“I realized I wasn’t powerless. If prevention is better than cure, I was in the frontline, too.”
It’s been almost three years since I graduated from medical school. Until recently, I worked in referral hospitals, including the emergency department of a teaching hospital. This January, I accepted a role as Director of a Community Medical Center, to follow my passion for population health and health equity. Everything was great until March 6, when the first confirmed case of COVID-19 was announced in Cameroon.
The disease was new, and everybody was trying to figure out what to do. I was hearing reports of my colleagues still working in referral hospitals (the only treatment centers in Cameroon), talking about having long shifts, long lines, wearing those astronaut uniforms (personal protective equipment), running to the middle of the danger while everybody else was instructed to #stayathome.
The medical profession was entering a war, and my colleagues were at the frontline of it. As I saw media reports of the number of cases rapidly increasing, I knew those heroes would very soon be overwhelmed. I wished I could help, but I just couldn’t leave my new responsibilities. I felt like a healthy soldier witnessing a war, two months after he left the army: sad and powerless.
Then I looked around me to see how people were reacting to this pandemic. I noticed some were skeptical, turning to social media for answers about the disease. Others were confused and scared, not sure what to do or how to do it. The vast majority were not respecting the crucial mitigation measures recommended by the government. All of that made me concerned, and I decided to do something.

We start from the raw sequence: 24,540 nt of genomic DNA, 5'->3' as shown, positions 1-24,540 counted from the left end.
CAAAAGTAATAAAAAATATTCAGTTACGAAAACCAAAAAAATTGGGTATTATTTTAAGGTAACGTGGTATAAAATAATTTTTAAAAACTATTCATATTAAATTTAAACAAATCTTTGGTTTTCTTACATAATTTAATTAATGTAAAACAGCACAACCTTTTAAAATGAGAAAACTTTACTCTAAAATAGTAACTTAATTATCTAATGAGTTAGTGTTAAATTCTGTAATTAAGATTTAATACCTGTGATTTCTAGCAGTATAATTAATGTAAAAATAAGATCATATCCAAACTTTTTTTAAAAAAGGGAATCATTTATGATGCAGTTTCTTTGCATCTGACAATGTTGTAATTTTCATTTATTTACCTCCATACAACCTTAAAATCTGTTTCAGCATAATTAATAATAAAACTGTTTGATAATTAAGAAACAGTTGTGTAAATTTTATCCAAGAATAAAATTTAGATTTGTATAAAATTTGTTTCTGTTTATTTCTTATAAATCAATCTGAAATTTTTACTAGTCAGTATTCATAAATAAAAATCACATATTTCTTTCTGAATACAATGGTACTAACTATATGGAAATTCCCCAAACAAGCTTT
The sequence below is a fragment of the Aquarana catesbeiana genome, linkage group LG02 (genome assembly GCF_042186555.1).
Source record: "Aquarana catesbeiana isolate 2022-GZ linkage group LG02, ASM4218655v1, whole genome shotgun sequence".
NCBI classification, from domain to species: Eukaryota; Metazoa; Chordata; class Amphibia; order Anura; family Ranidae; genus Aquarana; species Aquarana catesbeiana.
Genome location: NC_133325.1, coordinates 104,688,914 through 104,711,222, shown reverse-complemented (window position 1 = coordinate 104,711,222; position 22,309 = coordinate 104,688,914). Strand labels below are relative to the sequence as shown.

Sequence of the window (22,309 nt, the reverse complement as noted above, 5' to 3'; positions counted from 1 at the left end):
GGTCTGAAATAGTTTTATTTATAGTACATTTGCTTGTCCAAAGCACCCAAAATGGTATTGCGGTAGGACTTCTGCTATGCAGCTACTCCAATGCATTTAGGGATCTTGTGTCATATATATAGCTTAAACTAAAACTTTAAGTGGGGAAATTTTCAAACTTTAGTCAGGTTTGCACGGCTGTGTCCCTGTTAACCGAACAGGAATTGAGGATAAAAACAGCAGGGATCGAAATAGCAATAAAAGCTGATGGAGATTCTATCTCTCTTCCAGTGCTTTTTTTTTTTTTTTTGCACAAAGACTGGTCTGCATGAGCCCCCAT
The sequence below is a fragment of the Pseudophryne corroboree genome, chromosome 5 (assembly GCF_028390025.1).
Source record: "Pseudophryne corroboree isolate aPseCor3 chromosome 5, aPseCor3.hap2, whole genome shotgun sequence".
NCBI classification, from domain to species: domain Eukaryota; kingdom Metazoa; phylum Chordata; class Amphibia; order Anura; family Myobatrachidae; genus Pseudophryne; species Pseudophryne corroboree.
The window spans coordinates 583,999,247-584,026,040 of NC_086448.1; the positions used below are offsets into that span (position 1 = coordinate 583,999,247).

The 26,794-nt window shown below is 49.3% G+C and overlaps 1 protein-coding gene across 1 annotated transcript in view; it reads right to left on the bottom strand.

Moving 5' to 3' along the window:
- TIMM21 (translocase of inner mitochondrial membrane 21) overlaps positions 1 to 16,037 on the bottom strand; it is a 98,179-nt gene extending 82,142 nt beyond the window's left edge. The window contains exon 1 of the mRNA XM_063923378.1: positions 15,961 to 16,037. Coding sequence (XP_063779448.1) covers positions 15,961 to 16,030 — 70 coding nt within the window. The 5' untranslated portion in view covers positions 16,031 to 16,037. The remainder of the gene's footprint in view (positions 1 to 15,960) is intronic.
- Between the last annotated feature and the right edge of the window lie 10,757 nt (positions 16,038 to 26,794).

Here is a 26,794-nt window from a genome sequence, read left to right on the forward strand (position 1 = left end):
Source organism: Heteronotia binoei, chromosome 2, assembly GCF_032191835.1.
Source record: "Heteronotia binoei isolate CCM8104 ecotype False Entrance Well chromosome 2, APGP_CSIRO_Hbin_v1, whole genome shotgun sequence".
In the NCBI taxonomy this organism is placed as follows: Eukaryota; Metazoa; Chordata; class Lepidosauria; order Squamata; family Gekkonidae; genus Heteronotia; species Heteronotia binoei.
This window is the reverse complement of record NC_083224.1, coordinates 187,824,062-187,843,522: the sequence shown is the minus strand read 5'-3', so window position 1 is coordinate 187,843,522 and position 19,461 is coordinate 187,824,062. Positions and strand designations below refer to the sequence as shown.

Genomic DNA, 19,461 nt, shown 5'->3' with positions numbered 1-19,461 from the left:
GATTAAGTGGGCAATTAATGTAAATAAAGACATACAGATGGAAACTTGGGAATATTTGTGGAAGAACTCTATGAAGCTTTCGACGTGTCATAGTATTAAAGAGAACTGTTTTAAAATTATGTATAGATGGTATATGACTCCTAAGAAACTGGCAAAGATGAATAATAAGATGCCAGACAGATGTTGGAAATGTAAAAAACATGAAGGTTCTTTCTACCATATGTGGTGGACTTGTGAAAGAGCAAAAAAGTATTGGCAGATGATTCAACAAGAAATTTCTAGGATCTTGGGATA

I gathered my new colleagues and shared my concerns with them. They were also affected by the situation. We decided to do door-to-door outreach in our community, to inform the population about this pandemic. Having a doctor or nurse arrive at your door to answer questions you may have about health news is not common practice here. We were hoping these very unusual interactions would help create a change in our community.
After our conversations, families were thanking us. Some committed to washing their hands more frequently. Others decided to stop eating garlic and aloe vera as a way to protect themselves from COVID-19. A shop tenant decided to put soap and water in front of her shop for visitors to wash their hands before entering. The response was unexpected, and I was happy. I realized I wasn’t powerless. If prevention is better than cure, I was in the frontline, too.
In this time of #confinement, many people feel powerless, as I did. They feel like their only role is to sit at home, watch the numbers rise on TV, and be depressed. But at the same time, many people are stepping up. I have seen pharmacy students manufacture and offer free hand-sanitizers; entrepreneurs build respirators for hospitals; primary school teachers turn to online classes to prepare pupils for exams; local businesses turn to home deliveries to support social distancing; or young individuals simply offering to buy groceries for older and isolated people. The field of action is wide, and there are empty seats everywhere, waiting to be filled.
COVID-19 is so dramatic that it affects every aspect of human life. In this context, there cannot be only one frontline; there are many frontlines. COVID-19 took us all by surprise, but those examples show us that no matter our profession, our skills, or age, or our gender, we are not powerless in front of this pandemic. We can all be on the frontline. But that is only if we act now.